High Court enforces non-compete clause
Posted: 15th April 2019
Validly restricting the post-termination conduct of employees and partners involves striking a careful balance between business protection and personal freedom, and that is why professional drafting is indispensable.
An instructive case on point concerned a partner in a professional services firm who was banned from joining a competitor for six months following his retirement.
After the firm approved the man’s retirement, he was placed on gardening leave for nine months prior to the date of his retirement.
Thereafter, for a further six months, a clause in the firm’s membership agreement forbade him from joining as a partner or member any business in competition with the firm or other firms connected to it, either in the UK or overseas.
About a month after the end of his gardening leave, the man announced his intention to take up a post with a competitor. The firm was concerned that his senior role had given him access to its confidential information and sought an injunction to hold him to the terms of the membership agreement. The man argued that the non-compete clause was invalid in that it was too broad in its scope and unfairly prevented him from making a living. He also submitted that the six-month period, when combined with the period of gardening leave, was unreasonably long.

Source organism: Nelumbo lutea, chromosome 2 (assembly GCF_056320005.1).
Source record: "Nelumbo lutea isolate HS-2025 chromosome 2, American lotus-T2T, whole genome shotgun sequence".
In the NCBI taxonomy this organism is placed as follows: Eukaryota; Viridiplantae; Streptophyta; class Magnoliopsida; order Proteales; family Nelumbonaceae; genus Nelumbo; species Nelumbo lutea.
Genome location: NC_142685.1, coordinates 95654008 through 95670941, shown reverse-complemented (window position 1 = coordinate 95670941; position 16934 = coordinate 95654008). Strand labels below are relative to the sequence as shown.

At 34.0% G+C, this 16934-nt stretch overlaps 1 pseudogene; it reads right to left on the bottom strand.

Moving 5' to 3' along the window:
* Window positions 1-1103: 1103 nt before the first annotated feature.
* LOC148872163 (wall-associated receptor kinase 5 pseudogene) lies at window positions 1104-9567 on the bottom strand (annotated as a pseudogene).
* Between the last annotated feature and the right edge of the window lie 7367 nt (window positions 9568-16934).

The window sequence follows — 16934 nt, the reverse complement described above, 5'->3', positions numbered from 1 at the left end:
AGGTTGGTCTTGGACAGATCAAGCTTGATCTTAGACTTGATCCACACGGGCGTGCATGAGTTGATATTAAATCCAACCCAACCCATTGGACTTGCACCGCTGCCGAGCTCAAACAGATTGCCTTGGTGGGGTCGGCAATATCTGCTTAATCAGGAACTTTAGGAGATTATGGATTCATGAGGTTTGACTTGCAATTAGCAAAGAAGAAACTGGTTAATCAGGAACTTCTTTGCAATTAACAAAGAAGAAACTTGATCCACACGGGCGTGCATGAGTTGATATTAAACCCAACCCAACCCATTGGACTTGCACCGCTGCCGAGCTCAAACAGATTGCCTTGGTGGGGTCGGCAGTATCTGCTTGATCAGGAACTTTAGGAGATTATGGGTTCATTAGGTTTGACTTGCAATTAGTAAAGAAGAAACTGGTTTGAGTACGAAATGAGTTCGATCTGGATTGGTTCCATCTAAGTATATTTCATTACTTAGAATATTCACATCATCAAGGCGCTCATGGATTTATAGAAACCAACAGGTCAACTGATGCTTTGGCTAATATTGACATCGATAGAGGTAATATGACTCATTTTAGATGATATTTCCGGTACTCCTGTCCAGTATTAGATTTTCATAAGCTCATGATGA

In granting the injunction sought, however, the Court noted that the dispute in respect of the validity of the non-compete clause had been referred for resolution by an arbitrator under the terms of the membership agreement. That arbitration could take place speedily, and in any event before the expiry of the six-month period.
The Court observed that the man had been paid a substantial sum of money whilst on gardening leave and was aware throughout that the firm was seeking to enforce the non-compete clause. The firm had presented an arguable case that the order was necessary to protect its legitimate interests in maintaining confidentiality. It had established a serious issue to be tried and the balance of convenience also fell in favour of the injunction being granted.